Wanted: Your old Tidy Cats containers
Tidy Cats cat litter users can help pilot a glass recycling effort on campus this summer simply by bringing in their empties. University officials and scientists hope the pilot program will prove to be an effective way to keep broken, discarded glass from Iowa State labs out of the Ames Resource Recovery Plant.
"Glass isn't useful in the production of electricity at the recovery plant, and it causes considerable wear on plant machinery," director of sustainability Merry Rankin said. "The city is asking for our help in keeping glass out of our trash.”
The proposed solution, which will be tested this summer, is to place identical large, yellow containers in labs for glass waste. The containers are yellow to match the City of Ames glass recycling bins that will be placed on loading docks of pilot buildings. Filled Tidy Cat containers will be emptied into the Ames bins, and facilities planning and management staff will transport the collected glass to the city for recycling.
Thrifty, and green
Initially, university officials intended to buy containers for the lab. However, they couldn't find anything in the preferred size and color.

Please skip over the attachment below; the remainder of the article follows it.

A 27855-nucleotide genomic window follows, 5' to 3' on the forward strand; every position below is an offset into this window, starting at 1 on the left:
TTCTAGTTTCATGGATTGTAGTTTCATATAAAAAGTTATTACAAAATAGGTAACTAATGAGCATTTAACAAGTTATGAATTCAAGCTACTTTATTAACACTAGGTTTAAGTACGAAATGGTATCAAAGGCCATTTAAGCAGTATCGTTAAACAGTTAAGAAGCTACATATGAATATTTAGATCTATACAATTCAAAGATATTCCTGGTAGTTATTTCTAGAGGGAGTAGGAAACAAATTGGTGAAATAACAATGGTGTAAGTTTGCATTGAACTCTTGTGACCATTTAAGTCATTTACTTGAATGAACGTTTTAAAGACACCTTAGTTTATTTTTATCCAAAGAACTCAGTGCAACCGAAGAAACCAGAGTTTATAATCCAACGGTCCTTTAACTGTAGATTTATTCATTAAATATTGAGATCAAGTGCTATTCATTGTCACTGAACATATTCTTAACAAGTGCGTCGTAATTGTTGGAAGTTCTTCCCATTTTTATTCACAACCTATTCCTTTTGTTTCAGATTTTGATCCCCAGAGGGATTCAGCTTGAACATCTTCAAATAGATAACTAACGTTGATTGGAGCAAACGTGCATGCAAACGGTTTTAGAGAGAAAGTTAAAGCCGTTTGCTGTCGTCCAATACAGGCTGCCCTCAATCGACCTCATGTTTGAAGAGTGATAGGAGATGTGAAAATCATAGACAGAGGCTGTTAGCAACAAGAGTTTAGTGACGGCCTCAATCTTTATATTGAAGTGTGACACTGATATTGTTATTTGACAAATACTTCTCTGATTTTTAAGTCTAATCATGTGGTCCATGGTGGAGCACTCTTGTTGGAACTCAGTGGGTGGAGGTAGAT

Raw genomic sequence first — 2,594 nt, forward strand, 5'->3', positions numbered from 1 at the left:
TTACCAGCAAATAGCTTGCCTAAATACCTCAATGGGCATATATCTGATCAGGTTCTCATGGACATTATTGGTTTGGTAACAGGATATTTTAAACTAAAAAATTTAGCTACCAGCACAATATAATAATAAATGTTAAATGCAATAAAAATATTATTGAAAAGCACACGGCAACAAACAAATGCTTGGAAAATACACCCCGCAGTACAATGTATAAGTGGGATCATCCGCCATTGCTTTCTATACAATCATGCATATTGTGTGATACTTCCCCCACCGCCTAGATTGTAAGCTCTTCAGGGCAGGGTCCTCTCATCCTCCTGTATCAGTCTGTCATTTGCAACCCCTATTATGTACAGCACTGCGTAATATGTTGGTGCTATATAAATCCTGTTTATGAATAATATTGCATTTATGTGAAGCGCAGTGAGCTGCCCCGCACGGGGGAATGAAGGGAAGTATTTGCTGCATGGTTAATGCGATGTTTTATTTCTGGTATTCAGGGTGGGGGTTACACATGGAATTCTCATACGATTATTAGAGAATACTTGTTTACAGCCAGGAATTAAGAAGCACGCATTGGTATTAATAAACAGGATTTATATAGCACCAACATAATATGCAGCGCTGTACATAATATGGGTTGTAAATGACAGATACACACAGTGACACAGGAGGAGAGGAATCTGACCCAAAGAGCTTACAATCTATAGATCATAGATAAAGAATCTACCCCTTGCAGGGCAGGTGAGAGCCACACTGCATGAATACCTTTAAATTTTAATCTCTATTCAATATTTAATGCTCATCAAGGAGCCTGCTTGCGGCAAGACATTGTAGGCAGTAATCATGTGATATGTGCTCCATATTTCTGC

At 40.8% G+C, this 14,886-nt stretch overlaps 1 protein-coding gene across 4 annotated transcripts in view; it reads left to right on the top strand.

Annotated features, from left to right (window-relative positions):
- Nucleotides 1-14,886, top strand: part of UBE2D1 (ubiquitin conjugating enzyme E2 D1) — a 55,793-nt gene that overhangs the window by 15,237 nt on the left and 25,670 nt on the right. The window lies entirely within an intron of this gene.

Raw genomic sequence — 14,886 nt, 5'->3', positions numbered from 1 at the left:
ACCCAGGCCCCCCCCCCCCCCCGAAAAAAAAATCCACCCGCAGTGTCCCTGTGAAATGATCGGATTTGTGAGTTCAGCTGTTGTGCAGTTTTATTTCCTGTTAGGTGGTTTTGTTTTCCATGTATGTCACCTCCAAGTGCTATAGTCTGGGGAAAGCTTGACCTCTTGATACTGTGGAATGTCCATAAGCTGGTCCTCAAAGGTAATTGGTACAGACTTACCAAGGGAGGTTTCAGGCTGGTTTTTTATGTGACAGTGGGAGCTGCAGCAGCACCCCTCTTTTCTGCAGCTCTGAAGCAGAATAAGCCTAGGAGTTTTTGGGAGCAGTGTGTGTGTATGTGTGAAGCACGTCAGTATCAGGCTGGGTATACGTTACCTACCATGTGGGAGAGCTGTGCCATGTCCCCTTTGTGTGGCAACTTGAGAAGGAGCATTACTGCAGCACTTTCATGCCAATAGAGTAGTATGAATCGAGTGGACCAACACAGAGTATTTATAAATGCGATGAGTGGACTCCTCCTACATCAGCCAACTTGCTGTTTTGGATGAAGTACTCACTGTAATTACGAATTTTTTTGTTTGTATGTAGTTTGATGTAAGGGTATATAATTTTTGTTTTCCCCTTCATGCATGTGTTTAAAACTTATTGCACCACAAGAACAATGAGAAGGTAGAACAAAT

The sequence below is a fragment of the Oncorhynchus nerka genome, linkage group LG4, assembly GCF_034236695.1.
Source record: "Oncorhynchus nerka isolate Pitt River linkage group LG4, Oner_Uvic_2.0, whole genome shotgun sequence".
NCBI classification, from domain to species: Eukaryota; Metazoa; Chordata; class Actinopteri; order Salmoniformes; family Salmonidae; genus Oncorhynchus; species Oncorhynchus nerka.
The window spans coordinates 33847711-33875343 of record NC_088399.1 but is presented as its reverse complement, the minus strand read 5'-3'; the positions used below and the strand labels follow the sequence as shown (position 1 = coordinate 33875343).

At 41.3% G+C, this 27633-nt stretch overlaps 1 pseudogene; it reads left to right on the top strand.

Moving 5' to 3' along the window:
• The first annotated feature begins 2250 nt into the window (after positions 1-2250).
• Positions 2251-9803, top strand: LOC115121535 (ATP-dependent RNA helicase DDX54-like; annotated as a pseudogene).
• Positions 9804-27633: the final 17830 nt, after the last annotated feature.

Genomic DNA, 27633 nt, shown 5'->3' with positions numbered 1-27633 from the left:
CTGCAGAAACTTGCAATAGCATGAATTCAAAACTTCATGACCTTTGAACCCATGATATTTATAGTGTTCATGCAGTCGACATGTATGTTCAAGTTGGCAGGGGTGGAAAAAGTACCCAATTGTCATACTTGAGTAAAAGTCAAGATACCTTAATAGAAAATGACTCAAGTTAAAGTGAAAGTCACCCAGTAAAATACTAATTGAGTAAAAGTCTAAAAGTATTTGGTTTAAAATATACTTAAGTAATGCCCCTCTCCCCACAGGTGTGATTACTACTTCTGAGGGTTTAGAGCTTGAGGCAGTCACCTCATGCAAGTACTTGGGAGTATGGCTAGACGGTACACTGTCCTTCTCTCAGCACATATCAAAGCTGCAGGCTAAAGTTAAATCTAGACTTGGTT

Amanda Jacobson, a spring graduate and summer intern working on the glass waste program, had a thrifty idea: Slap labels on Tidy Cats buckets (pictured). They meet size and color requirements and could be acquired free from cooperative cat owners. Additionally, reusing containers destined for garbage will make the glass recycling project even more green.
Where to donate
All that's needed now is donations of old Tidy Cats containers -- with lids intact, rinsed out and dry. Partners in the glass recycling project (facilities planning and management, environmental health and safety, and the Live Green program) have set up two drop-off points:
- 108 General Services Building, Merry Rankin's office
- Environmental Health and Safety Services Building, front desk (7:30 a.m.-4 p.m. during the summer)
1,800 labs = lots of glass
With some 1,800 labs, Iowa State generates considerable amounts of discarded glassware, including, pipettes, slides, and petri dishes.
"There's great potential here for recycling a lot of glass," Rankin said.